Disabled People's Choice Award logo - purple and white

Disabled People’s Choice Award

We want to hear from you! Have you received great customer service? Don’t forget to tell us what organisation deserves an award in your opinion! Vote today!

Winners will be announced at the Disability-Smart Awards Ceremony in November 2018 (date and venue tbc).

Judges for all of these entries include leading experts in the area of disability, representatives from Business Disability Forum’s Member and Partner organisations and disabled opinion leaders.

Send us your entry today!

Disability-Smart Awards: The impact of winning an award

By Ebunola Adenipekun

Lloyds Banking Group – Last year’s winner of the “Nothing About Us Without Us” Award

Awards can make an impact, as one organisation shows here below:

Winners of last year’s customer-led ‘Nothing About Us Without Us’ Award Lloyds Banking Group’s David Oldfield, Group Director, Commercial Banking, and Group Executive Sponsor for Disability (below) said:

Lloyds Banking Group David Oldfield, Group Director, Commercial Banking, and Group Executive Sponsor for Disability

David Oldfield, Group Director, Commercial Banking, and Group Executive Sponsor for Disability at Lloyds Banking Group

“One of our key achievements in 2017 is that we won the ‘Nothing About Us Without Us’ Disability-Smart Award, recognising that we include disabled colleagues and customers in discussions and decisions which affect them.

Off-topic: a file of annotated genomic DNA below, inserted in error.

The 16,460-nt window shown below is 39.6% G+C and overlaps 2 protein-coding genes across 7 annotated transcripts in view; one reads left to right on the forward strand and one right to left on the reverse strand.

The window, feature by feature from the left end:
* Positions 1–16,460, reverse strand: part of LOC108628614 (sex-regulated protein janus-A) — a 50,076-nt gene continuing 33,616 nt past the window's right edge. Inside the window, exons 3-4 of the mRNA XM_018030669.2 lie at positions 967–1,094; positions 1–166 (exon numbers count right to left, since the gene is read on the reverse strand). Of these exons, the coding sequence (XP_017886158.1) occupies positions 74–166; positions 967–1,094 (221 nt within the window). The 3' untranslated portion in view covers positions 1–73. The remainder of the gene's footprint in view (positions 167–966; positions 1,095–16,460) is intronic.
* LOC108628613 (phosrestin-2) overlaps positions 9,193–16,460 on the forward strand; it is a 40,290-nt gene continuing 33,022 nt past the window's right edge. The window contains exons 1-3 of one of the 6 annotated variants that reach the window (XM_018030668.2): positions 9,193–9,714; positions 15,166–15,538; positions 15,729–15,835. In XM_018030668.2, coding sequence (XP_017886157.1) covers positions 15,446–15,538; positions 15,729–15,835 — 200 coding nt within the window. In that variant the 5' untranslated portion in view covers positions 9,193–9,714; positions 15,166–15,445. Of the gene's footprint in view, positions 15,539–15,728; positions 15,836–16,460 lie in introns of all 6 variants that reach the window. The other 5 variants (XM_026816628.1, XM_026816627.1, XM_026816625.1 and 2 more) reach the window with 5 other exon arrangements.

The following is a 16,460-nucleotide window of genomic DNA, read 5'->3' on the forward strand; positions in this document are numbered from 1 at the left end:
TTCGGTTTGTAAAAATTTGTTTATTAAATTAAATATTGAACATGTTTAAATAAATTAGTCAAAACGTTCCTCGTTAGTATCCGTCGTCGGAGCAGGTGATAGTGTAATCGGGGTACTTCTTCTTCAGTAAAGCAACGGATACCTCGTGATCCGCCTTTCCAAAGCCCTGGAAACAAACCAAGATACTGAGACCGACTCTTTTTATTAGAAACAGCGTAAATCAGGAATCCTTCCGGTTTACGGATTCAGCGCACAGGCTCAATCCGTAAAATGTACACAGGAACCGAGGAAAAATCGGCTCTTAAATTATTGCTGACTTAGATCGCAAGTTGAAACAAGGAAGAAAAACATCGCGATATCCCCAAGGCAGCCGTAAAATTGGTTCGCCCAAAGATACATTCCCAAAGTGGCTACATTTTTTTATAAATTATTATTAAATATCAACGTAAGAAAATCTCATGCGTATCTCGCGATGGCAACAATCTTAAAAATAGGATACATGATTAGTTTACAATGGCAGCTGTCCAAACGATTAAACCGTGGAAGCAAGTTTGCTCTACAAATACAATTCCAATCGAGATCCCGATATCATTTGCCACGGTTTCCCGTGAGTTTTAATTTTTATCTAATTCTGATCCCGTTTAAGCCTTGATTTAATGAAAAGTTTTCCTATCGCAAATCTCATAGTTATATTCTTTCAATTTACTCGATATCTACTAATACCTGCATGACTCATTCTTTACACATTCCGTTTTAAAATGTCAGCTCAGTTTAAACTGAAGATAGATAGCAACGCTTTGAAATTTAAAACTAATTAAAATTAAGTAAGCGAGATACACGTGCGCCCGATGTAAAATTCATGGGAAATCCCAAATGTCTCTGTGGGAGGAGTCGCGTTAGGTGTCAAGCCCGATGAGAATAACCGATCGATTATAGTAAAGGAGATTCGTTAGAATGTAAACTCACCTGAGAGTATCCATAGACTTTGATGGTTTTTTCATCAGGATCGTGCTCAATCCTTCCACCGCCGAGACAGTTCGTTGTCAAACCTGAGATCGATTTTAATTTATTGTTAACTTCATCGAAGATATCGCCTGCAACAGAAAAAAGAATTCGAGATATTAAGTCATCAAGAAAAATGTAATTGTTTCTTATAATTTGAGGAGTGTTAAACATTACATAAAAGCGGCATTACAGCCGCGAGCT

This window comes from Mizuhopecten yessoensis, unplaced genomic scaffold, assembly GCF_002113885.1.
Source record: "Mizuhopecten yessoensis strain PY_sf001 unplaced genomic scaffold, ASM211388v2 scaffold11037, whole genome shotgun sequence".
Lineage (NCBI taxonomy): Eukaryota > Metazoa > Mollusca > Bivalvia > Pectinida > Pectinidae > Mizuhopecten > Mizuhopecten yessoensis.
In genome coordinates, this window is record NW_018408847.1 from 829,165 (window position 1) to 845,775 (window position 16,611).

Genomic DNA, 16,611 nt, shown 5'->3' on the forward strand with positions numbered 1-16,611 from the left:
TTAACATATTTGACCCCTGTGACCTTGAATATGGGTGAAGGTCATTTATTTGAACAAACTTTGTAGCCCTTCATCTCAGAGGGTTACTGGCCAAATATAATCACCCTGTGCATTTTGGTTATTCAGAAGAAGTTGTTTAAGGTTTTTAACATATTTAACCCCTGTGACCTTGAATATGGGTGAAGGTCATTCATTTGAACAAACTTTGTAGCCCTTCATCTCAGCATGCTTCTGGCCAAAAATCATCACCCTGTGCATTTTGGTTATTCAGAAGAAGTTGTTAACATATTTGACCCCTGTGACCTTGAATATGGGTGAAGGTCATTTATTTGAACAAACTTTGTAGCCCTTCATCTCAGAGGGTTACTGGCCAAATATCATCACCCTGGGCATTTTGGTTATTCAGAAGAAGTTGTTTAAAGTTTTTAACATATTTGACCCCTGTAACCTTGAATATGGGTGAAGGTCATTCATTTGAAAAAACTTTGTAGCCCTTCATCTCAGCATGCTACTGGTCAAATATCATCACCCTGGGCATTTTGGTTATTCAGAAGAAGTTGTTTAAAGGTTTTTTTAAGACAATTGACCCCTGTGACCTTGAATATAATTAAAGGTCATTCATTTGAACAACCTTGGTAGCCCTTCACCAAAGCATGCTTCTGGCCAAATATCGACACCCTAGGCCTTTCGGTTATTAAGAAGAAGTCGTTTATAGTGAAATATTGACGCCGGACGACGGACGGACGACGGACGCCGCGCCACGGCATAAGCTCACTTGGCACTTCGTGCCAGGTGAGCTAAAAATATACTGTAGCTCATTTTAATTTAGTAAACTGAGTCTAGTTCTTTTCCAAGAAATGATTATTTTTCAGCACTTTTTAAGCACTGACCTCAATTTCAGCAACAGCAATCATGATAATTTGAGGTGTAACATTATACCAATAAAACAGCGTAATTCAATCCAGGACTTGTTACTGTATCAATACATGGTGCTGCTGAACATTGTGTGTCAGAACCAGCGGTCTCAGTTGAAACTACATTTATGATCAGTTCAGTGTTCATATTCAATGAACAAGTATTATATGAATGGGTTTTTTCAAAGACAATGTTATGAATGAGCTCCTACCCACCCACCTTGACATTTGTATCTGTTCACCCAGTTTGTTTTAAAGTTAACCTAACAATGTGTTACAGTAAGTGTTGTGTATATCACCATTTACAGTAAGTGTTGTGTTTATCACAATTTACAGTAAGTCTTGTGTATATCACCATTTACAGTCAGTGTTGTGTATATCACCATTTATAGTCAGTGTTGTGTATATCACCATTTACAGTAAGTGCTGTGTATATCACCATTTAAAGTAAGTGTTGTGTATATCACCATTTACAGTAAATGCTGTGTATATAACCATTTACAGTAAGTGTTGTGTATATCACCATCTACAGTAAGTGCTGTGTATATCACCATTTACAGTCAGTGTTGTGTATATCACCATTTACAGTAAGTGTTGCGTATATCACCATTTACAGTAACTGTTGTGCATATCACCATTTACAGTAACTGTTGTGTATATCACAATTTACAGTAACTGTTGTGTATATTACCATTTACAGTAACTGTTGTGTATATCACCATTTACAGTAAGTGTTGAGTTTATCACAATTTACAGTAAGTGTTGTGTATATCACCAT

“We won this award for the work we do through initiatives such as focus groups, the Assistive Technology User Group (ATUG), and the partnerships we have with various charities, including our Charity of the Year, Mental Health UK. These initiatives provide invaluable insights to help us make our organisation as inclusive and accessible as possible for disabled customers and colleagues.

“It’s terrific to be recognised by Business Disability Forum for displaying best practice.”

Business Disability Forum believes inclusive and accessible customer service should be standard practice and that every workplace should be a great place to work. We want to know where you have seen this done at its best.

Our new ‘Disabled People’s Choice Award for the most inclusive service provider, employer or experience’ is an opportunity for us to recognise an organisation that really cares about its disabled customers, service users and employees of an organisation that has been selected by disabled people.